Jewish World Review April 27, 2004 / 6 Iyar, 5764

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Outsourcing the jobs debate


http://www.jewishworldreview.com | The issue of whether U.S. multinationals will continue to export American jobs to cheap overseas labor markets is critical to the well-being of millions of working Americans, and I believe to the future health of our economy and society.


Advocates of unbridled free trade first defended the practice of shipping American jobs offshore by saying the practice wasn't widespread and that few jobs were lost to outsourcing abroad. But the University of California at Berkley last fall revealed that as many as 14 million American jobs are potentially at risk over the next decade. Then the advocates of exporting America claimed that outsourced jobs would be replaced by high-value jobs. Instead the economy has lost millions of jobs.


The Bush administration, corporate America, business groups and their surrogate think tanks contend that corporate America must be able to kill American jobs and move them to cheap foreign labor markets in order to be more productive, more competitive and even more innovative.


How competitive are our great American multinationals in the global marketplace? We now have a half-trillion dollar trade deficit, and our surplus in services is falling like an anvil - one most likely not manufactured in the United States. We're exporting jobs senselessly and importing debt held by foreigners that now amounts to $3 trillion - and is rising fast.


Outsourcing advocates, including many in the Bush administration, are trying to change the language of the debate, and they've introduced a new term: insourcing. They now claim that the jobs created here by foreign companies counterbalance those outsourced to cheap foreign labor markets by American corporations.


The White House cites the 6.4 million Americans employed by foreign firms in the United States as evidence that jobs lost to outsourcing are offset by what they now call insourcing. But even by this seriously flawed standard, outsourced American jobs outnumber those "insourced" by nearly 4 million. And this is only a small part of the whole outsourcing versus insourcing issue.


Former Assistant Treasury Secretary Paul Craig Roberts says: "This notion of insourcing is a propaganda device. What they're calling insourcing is nothing but standard foreign investment."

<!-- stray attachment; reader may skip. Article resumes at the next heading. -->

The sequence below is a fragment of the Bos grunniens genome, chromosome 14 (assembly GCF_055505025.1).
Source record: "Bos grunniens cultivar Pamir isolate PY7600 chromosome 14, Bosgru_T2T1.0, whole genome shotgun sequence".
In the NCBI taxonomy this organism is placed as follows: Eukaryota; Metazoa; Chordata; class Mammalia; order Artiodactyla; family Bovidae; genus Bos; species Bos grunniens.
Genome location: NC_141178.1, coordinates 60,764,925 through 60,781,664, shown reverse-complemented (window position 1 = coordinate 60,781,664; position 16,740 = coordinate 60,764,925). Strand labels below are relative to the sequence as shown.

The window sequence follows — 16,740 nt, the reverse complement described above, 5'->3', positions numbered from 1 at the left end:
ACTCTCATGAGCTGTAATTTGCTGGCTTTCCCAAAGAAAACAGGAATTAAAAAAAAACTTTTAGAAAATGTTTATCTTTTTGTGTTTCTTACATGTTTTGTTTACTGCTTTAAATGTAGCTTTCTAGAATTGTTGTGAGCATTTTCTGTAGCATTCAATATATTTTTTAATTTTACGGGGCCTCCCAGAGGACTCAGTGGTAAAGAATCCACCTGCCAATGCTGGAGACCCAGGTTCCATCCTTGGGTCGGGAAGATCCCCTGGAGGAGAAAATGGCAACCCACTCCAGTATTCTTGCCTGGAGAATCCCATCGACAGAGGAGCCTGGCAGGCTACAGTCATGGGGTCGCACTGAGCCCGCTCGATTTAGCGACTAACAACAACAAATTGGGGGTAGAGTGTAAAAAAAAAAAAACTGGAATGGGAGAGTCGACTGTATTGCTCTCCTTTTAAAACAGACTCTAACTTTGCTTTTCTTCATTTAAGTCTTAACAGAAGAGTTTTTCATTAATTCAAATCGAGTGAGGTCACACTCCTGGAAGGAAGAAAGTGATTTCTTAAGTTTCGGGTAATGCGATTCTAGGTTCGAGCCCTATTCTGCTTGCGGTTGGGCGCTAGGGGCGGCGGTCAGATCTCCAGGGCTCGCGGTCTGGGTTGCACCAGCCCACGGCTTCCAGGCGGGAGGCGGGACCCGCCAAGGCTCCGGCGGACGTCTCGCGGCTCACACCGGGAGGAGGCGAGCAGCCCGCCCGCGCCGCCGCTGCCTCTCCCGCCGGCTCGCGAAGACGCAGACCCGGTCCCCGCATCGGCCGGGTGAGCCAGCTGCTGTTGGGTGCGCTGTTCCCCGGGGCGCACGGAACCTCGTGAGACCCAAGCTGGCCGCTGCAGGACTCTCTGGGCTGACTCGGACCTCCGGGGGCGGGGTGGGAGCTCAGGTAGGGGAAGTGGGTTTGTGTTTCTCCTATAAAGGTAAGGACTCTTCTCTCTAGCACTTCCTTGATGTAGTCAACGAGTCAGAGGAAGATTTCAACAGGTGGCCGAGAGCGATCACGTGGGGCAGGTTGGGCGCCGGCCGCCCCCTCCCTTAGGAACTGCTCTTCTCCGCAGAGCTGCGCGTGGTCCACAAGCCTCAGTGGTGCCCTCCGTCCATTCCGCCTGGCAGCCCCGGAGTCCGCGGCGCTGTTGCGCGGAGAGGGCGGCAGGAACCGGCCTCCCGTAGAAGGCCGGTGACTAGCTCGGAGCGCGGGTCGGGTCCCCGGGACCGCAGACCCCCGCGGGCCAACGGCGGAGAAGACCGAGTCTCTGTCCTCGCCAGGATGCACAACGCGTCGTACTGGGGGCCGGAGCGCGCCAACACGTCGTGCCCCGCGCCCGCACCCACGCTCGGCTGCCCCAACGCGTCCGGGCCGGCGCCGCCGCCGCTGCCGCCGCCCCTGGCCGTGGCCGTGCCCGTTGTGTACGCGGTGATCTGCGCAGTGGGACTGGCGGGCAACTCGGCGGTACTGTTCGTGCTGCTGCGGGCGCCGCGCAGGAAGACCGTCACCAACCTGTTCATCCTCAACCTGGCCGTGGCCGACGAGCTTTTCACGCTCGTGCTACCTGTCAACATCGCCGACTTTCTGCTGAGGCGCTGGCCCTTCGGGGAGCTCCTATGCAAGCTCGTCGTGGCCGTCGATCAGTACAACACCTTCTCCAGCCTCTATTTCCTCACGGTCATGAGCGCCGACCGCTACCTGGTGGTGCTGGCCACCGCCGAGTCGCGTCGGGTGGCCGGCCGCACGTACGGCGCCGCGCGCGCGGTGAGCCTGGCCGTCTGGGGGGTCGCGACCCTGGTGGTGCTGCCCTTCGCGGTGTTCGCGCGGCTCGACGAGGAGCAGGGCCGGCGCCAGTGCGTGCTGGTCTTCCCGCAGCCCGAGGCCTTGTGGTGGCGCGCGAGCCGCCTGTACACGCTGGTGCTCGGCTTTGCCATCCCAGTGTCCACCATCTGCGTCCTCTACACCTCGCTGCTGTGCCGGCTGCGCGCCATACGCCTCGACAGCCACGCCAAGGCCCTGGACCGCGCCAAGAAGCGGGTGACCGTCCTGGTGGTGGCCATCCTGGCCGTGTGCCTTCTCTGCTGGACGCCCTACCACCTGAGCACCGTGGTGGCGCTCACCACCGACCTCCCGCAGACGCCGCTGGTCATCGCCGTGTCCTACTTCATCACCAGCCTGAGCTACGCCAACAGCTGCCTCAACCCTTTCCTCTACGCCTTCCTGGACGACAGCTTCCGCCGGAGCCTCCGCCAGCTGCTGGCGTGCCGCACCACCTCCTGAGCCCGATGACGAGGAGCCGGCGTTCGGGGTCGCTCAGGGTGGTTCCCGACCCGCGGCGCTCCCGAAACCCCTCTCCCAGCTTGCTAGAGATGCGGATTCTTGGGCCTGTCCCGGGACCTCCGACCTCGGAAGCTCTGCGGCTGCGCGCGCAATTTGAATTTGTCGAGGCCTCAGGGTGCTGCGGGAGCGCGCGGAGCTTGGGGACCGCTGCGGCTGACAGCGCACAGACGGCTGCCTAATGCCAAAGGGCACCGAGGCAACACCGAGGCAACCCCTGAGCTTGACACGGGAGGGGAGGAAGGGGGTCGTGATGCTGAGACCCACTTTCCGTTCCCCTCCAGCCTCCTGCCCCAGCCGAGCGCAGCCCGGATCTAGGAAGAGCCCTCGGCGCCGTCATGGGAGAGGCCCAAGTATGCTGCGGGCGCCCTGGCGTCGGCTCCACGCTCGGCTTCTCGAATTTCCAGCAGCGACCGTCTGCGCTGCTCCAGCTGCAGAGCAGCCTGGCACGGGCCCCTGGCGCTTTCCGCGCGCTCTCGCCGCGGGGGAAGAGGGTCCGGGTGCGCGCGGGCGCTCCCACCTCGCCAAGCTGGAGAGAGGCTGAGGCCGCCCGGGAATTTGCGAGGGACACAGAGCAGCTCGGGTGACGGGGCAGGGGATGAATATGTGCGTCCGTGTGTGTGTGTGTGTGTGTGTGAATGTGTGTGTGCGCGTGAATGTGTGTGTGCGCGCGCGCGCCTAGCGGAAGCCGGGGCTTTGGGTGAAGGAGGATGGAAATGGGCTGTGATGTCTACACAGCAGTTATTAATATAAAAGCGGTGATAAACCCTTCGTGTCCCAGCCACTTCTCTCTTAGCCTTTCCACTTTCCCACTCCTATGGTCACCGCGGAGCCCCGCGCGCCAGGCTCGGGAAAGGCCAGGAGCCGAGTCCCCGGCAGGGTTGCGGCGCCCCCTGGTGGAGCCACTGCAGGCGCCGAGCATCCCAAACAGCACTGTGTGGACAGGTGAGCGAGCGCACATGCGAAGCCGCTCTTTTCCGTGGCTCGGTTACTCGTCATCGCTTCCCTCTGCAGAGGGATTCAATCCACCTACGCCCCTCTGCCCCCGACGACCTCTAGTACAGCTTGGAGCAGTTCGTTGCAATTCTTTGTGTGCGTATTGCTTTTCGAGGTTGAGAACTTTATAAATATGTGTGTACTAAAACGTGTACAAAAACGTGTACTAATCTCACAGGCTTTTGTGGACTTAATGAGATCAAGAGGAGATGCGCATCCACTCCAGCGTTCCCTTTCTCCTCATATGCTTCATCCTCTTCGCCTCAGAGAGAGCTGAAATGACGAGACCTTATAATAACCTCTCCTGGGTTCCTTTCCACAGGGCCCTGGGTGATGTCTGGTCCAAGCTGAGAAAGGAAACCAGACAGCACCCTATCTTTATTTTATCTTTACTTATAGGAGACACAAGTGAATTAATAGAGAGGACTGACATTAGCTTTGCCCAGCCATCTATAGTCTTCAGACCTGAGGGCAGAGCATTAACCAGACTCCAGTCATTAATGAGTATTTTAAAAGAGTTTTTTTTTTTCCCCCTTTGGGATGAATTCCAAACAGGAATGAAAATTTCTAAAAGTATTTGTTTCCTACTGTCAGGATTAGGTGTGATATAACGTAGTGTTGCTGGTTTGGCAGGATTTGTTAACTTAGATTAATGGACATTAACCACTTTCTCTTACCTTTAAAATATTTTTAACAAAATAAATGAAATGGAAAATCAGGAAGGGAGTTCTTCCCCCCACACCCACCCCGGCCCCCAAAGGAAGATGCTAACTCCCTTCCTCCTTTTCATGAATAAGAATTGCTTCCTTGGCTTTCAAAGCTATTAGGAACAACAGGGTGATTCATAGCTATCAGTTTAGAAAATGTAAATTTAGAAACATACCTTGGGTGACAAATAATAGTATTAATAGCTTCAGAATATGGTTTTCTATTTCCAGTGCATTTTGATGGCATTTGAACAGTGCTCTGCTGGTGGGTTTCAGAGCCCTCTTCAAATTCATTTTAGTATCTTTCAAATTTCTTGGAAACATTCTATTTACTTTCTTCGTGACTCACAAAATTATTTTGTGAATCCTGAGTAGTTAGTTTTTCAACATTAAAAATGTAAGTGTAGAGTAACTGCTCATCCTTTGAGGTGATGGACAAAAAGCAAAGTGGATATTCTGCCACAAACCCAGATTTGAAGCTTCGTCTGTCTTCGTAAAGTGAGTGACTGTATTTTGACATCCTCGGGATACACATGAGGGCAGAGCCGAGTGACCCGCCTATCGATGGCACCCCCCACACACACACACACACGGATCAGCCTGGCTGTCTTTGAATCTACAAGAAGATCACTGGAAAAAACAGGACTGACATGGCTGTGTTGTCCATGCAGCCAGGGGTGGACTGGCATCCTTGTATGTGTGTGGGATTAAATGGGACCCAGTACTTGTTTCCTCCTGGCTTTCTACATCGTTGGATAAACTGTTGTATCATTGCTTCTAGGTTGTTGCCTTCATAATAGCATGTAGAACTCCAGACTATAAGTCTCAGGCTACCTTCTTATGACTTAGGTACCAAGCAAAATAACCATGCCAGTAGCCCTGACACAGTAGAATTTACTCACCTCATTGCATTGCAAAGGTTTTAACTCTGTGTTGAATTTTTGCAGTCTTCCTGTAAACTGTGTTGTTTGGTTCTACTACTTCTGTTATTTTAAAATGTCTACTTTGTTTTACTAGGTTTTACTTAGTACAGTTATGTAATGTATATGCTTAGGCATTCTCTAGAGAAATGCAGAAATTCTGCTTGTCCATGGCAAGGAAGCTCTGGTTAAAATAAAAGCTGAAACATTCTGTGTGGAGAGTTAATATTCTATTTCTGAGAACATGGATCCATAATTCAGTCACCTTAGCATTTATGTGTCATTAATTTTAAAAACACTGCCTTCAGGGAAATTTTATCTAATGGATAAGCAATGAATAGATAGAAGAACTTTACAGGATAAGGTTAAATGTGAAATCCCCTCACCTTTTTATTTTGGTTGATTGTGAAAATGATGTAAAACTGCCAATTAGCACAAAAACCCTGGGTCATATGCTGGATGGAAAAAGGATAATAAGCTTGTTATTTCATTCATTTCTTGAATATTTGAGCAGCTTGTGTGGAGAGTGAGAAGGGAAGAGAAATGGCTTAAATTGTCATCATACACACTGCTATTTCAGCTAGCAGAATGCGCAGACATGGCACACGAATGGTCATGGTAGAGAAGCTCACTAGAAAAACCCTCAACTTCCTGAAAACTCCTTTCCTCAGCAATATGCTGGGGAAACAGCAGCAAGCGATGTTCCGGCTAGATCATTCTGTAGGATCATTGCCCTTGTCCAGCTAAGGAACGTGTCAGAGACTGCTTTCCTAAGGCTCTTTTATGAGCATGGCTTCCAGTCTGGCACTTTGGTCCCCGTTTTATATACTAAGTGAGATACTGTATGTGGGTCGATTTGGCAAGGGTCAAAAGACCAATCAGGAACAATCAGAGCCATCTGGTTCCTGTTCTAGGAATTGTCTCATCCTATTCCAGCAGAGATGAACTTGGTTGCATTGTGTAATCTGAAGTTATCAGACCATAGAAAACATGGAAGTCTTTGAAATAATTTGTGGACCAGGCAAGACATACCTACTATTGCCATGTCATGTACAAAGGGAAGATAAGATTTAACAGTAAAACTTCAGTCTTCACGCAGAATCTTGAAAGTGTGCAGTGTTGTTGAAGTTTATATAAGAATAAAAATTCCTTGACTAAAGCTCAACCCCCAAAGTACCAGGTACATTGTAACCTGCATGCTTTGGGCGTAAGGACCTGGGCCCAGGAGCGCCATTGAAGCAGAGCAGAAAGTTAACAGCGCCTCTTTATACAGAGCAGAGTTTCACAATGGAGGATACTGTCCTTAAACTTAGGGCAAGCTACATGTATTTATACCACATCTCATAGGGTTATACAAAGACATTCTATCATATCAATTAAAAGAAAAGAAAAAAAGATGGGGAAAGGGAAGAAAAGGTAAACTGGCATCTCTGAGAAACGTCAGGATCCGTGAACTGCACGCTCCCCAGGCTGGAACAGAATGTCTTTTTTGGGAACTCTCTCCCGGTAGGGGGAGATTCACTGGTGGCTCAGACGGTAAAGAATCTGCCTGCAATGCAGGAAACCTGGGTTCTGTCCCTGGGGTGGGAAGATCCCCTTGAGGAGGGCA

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Foreign automakers are among the largest so-called "insourcers." Many non-U.S. auto manufacturers have plants employing workers here in America. These plants, however, were simply a way around import quotas set up by the Reagan administration. Rather than accept restrictions on the number of vehicles that they could import into the U.S. market, automakers like Toyota and Honda opened plants in America to ensure access to American consumers. The investment was certainly worthwhile. The United States now has an enormous $11 trillion economy. And Toyota now makes a third of its profits from U.S. car sales.


Insourcing also consists of foreign companies purchasing previously established U.S. assets. According to the Economic Policy Institute, most U.S. investment by foreign companies is the acquisition of already-existing American companies. As a result, just 6.2 percent of the job growth by foreign firms in America is in newly created jobs. Roberts says, "It concerns me that we receive so little direct foreign investment in the form of new plant and equipment."


Foreign investment into all aspects of the U.S. economy is on the rise. Nearly half of U.S. Treasury bonds are now owned in Asia. We are quite simply, as never before, dependent on foreign capital to sustain our appetite for imports and our exploding private national and trade debt.


Outsourcing definitely robs Americans of jobs, but it also compounds this already out-of-control imbalance of trade. Foreign companies with operations in America generally sell products manufactured here to American consumers. But U.S. companies, which outsource jobs to cheap overseas labor markets, then re-enter the goods and services they produce into the U.S. market. As a result of these trends, the U.S. current account deficit hit a new record of more than half a trillion dollars.


The debate over outsourcing American jobs to cheap overseas labor markets is sure to become more pointed, and I hope more honest as the November presidential election approaches.

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Lou Dobbs is the anchor and managing editor of CNN's "Lou Dobbs Moneyline." Comment by clicking here.

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01/05/04: Business leaders should resolve to lead by example in 2004
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11/25/03: Free trade costs plenty
11/18/03: European Union is playing a dangerous game
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12/18/02: Critics of Bush nominees should tone down rhetoric
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09/24/02: Business leaders must abandon stall tactics
09/17/02: Wall Street's reality check
09/12/02: There's no better time for leaders to show resolve

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